You’re all invited to my holiday party. “Year 3000” will be on repeat indefinitely.
“Walking in a Winter Wonderland,” sung only by Dean Martin.
It could be the years of childhood listening to my dad’s rotation of Rat Pack CDs or the tap dancer in me that wants to break out in a little soft shoeing every time I hear it, but this song embodies all that winter holidays are meant to be. We think of sleigh bells, snow covered roads, building snowmen and coming home to a warm fire. Talking about your dreams for the coming year and purely enjoying the magic of the season. No mention of Santa, malls, grandmas getting run over by reindeer, etc., just the wonderful, tranquil feeling of walking through the snow, holding hands with the one you love.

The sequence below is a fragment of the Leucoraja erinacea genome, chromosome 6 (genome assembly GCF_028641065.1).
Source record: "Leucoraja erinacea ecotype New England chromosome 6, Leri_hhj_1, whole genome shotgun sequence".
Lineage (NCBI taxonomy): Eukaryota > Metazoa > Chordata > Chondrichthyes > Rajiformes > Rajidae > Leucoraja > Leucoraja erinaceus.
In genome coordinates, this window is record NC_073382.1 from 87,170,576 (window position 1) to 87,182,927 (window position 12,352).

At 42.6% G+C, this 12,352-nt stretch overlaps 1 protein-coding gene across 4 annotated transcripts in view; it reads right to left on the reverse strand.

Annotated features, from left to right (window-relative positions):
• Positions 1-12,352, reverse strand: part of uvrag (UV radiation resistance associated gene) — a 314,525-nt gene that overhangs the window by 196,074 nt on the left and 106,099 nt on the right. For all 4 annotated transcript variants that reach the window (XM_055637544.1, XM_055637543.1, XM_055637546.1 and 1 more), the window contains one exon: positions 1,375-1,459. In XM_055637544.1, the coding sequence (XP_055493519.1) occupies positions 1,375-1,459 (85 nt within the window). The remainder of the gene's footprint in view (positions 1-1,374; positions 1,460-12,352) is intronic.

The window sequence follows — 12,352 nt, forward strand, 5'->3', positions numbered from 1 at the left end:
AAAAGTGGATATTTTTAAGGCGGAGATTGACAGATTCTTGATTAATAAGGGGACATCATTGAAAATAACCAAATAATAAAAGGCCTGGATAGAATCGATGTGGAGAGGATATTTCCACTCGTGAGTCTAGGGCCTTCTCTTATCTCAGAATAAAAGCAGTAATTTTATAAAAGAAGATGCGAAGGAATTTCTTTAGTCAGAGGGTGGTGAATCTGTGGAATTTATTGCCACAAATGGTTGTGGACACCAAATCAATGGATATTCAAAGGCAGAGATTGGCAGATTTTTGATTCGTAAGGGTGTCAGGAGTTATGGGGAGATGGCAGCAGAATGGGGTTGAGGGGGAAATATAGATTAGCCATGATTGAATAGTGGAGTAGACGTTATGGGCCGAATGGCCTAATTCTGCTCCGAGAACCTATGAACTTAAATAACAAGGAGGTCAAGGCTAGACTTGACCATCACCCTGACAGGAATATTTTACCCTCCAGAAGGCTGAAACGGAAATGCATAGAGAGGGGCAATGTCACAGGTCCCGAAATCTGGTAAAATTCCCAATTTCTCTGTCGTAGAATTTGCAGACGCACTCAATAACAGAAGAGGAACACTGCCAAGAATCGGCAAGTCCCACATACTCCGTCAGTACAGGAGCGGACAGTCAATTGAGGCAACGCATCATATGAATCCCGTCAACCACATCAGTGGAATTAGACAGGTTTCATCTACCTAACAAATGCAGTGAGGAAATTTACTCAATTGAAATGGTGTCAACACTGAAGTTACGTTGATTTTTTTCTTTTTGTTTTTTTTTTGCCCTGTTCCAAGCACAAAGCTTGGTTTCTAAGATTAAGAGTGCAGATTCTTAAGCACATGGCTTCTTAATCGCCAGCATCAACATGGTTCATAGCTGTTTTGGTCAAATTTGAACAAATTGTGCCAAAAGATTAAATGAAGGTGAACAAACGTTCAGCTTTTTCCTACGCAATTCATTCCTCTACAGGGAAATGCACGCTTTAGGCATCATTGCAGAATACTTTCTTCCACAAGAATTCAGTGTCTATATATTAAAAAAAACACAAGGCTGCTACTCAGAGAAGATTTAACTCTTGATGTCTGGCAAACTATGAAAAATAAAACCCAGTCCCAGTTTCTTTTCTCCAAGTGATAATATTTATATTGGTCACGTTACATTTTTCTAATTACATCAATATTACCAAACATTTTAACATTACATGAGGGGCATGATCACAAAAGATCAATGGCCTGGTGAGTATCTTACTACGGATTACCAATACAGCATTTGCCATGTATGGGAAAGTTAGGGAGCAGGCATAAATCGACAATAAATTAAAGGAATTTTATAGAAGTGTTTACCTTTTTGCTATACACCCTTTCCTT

The problem with Christmas music season is that it’s so abrupt. One minute you are minding your own business with “King of Wishful Thinking” set on replay through the entirety of November, and then all of a sudden you are supposed to be listening to a million different versions of “White Christmas,” pretending “Rudolph” isn’t a really dumb song, and arguing with friends and family about whether “Baby, It’s Cold Outside” is about a couple of kids in love or date rape. This transition can be jarring.
At least, that was my problem until I discovered “God Rest Ye Merry Gentlemen” by… get ready for this… Barenaked Ladies AND Sarah McLachlan.
You heard me right. This song is objectively great. It also allows you to ease into Christmas. It’s like a bridge—or a gateway drug—on one side there is your Best of the 90s Canadian Alt-Rock playlist that gets you through November, and on the other side is, say “O, Holy Night” by Sarah McLachlan.